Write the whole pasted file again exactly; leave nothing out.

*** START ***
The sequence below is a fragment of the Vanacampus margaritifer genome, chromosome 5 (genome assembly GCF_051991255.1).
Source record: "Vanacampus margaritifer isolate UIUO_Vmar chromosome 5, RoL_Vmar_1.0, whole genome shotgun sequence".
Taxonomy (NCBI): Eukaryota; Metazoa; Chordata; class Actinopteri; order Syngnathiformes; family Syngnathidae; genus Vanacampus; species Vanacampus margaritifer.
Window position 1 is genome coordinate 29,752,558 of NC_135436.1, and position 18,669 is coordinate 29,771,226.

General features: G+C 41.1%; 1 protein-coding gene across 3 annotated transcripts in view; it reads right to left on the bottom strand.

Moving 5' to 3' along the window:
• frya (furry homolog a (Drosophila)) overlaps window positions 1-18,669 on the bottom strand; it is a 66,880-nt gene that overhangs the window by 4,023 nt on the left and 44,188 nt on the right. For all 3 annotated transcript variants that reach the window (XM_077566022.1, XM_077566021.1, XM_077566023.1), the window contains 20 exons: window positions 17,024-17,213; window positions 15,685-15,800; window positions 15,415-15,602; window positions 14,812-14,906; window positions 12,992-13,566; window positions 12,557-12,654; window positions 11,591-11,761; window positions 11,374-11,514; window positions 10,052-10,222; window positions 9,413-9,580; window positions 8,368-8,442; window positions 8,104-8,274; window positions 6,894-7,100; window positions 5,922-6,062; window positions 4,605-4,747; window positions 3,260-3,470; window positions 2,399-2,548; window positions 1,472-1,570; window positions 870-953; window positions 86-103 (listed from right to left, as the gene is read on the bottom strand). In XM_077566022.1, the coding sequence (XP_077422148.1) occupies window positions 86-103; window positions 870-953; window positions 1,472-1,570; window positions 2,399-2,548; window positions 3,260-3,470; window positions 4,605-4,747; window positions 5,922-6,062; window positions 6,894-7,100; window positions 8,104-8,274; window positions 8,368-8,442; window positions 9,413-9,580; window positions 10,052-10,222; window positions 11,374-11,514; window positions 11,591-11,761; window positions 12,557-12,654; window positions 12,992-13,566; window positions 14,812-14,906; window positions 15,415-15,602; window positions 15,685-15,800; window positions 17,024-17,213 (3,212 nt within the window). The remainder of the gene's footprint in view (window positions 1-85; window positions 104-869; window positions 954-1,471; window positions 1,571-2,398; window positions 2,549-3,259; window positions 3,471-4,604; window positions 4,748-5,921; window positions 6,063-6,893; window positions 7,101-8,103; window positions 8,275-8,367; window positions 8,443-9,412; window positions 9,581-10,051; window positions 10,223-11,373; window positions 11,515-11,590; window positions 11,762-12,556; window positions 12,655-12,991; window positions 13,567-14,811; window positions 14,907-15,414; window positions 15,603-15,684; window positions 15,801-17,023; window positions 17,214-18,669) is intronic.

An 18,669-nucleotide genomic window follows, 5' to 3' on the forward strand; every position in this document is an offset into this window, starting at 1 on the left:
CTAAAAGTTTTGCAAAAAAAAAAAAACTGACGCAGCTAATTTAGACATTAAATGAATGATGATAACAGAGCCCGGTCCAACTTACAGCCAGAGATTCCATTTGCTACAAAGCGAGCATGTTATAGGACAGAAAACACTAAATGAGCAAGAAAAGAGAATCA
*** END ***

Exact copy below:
The sequence below is a fragment of the Vanacampus margaritifer genome, chromosome 5 (genome assembly GCF_051991255.1).
Source record: "Vanacampus margaritifer isolate UIUO_Vmar chromosome 5, RoL_Vmar_1.0, whole genome shotgun sequence".
Taxonomy (NCBI): Eukaryota; Metazoa; Chordata; class Actinopteri; order Syngnathiformes; family Syngnathidae; genus Vanacampus; species Vanacampus margaritifer.
Window position 1 is genome coordinate 29,752,558 of NC_135436.1, and position 18,669 is coordinate 29,771,226.

General features: G+C 41.1%; 1 protein-coding gene across 3 annotated transcripts in view; it reads right to left on the bottom strand.

Moving 5' to 3' along the window:
• frya (furry homolog a (Drosophila)) overlaps window positions 1-18,669 on the bottom strand; it is a 66,880-nt gene that overhangs the window by 4,023 nt on the left and 44,188 nt on the right. For all 3 annotated transcript variants that reach the window (XM_077566022.1, XM_077566021.1, XM_077566023.1), the window contains 20 exons: window positions 17,024-17,213; window positions 15,685-15,800; window positions 15,415-15,602; window positions 14,812-14,906; window positions 12,992-13,566; window positions 12,557-12,654; window positions 11,591-11,761; window positions 11,374-11,514; window positions 10,052-10,222; window positions 9,413-9,580; window positions 8,368-8,442; window positions 8,104-8,274; window positions 6,894-7,100; window positions 5,922-6,062; window positions 4,605-4,747; window positions 3,260-3,470; window positions 2,399-2,548; window positions 1,472-1,570; window positions 870-953; window positions 86-103 (listed from right to left, as the gene is read on the bottom strand). In XM_077566022.1, the coding sequence (XP_077422148.1) occupies window positions 86-103; window positions 870-953; window positions 1,472-1,570; window positions 2,399-2,548; window positions 3,260-3,470; window positions 4,605-4,747; window positions 5,922-6,062; window positions 6,894-7,100; window positions 8,104-8,274; window positions 8,368-8,442; window positions 9,413-9,580; window positions 10,052-10,222; window positions 11,374-11,514; window positions 11,591-11,761; window positions 12,557-12,654; window positions 12,992-13,566; window positions 14,812-14,906; window positions 15,415-15,602; window positions 15,685-15,800; window positions 17,024-17,213 (3,212 nt within the window). The remainder of the gene's footprint in view (window positions 1-85; window positions 104-869; window positions 954-1,471; window positions 1,571-2,398; window positions 2,549-3,259; window positions 3,471-4,604; window positions 4,748-5,921; window positions 6,063-6,893; window positions 7,101-8,103; window positions 8,275-8,367; window positions 8,443-9,412; window positions 9,581-10,051; window positions 10,223-11,373; window positions 11,515-11,590; window positions 11,762-12,556; window positions 12,655-12,991; window positions 13,567-14,811; window positions 14,907-15,414; window positions 15,603-15,684; window positions 15,801-17,023; window positions 17,214-18,669) is intronic.

An 18,669-nucleotide genomic window follows, 5' to 3' on the forward strand; every position in this document is an offset into this window, starting at 1 on the left:
CTAAAAGTTTTGCAAAAAAAAAAAAACTGACGCAGCTAATTTAGACATTAAATGAATGATGATAACAGAGCCCGGTCCAACTTACAGCCAGAGATTCCATTTGCTACAAAGCGAGCATGTTATAGGACAGAAAACACTAAATGAGCAAGAAAAGAGAATCA